Belgium star Kevin De Bruyne has fallen victim to bad challenges in this year’s Champions League final and again at Euro 2020.
Go back to the first time a major international football tournament concluded at Wembley and Pele never got there. He was kicked out of the 1966 World Cup by the Bulgarians and the Portuguese as Brazil’s defence of their crown ended in the group stages.
Rewind the best part of three decades and Marco van Basten’s Champions League final came to a premature conclusion. He never recovered from a foul from Basile Boli, though the hacks many a Serie A defender took at his ankles before then definitely took their toll. AC Milan’s 1993 defeat by Marseille proved their talisman’s final game: for them or for anyone.
Many want to emulate Pele and Van Basten. Kevin De Bruyne threatens to do so in unwanted fashion. It is to be hoped he can take the field for Belgium against Italy in Friday’s quarter-final, and potentially in a semi-final and final thereafter, but it is sadly possible the last sightings of him on the field for club and country in the 2020-21 season are of a disconsolate De Bruyne departing injured.
He fractured an eye socket and his nose in a collision with Antonio Rudiger in the Champions League final. He hurt his ankle when fouled by Portugal’s Paulinha this past Saturday. The rules have been adjusted since Pele and Van Basten’s days; indeed the tackle from behind became a red-card offence as a result of the Dutchman’s treatment. It is no longer as easy to kick a player out of the game and stay on the pitch.
It is a moot point if either tried. Rudiger denied his full-blooded collision was intentional and the injuries stemmed in part from his formidable physique but the normally measured and mild-mannered Roberto Martinez called it “reckless” and deserving of a red card.
Palhinha may have been more desperate than cynical when De Bruyne burst past him; the increasingly infamous Seville pitch may have hurt the midfielder more. And yet Palhinha had brought him down earlier; he was taking on the appearance of the resident hatchet man, determined to stop De Bruyne, whether by fair means or foul.
Whichever, De Bruyne felt luckless. Twice there has been the sense that this is his year, the stage when he establishes himself as the world’s greatest midfielder, when he takes club or country to unprecedented heights. Twice his body has given way, through no fault of his own.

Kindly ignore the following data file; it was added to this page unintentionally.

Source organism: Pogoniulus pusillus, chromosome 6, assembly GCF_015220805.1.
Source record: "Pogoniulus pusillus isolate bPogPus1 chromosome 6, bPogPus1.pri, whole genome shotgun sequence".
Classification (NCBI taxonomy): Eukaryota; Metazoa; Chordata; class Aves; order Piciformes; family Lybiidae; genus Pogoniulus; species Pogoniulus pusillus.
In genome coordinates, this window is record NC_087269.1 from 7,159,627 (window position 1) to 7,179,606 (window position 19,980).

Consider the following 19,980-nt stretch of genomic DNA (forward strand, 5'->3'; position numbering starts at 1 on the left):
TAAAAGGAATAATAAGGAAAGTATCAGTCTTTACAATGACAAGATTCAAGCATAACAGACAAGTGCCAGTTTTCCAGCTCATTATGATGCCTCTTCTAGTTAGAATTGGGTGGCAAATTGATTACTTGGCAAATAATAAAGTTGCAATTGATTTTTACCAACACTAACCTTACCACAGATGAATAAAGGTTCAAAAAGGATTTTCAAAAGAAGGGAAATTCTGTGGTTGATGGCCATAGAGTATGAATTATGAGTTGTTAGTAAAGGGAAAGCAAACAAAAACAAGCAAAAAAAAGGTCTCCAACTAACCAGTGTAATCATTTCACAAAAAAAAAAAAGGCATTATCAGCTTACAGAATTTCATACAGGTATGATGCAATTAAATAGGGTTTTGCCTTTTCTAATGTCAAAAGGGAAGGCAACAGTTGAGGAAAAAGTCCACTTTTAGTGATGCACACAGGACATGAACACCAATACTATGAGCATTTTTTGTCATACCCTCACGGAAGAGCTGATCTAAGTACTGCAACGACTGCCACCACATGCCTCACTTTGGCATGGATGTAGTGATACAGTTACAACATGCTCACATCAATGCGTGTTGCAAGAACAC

He was outstanding in the Champions League quarter- and semi-final triumphs over Borussia Dortmund and Paris Saint-Germain and if he had been underwhelming in the opening hour against Chelsea, his ability to produce the spectacular means that could have changed if he stayed on the pitch. He might have made Manchester City champions of Europe for the first time.
Instead, his facial injuries delayed his introduction to Euro 2020. When it came, it was dramatic. His catalytic second-half show against Denmark transformed defeat into victory. It was a reminder of his capacity to bend a game to his will with a blend of drive and quality. There are matches when it feels that it scarcely matters who the other 21 players on the pitch are because De Bruyne’s team will win. This was one.
Factor in a man-of-the-match display against Finland and De Bruyne’s European Championships was gathering pace; until he was hobbling off, Belgium saying he would be assessed. Perhaps there will be a desperate attempt to patch him up, especially with Eden Hazard also hurt. No doubt De Bruyne will be willing to play if semi-fit.
The isolated nature of major tournaments mean they assume all-or-nothing proportions. With De Bruyne turning 33 during the next Euros, his dynamism presumably drained by then and his Gerrard-esque bursts past opponents altogether rarer, this was shaping up as his best chance to conquer the continent and power Belgium to their first trophy.
In both blue and red, 2021 shaped up as the year could give De Bruyne his defining achievement. Ill-fortune and injury may yet deprive him twice.
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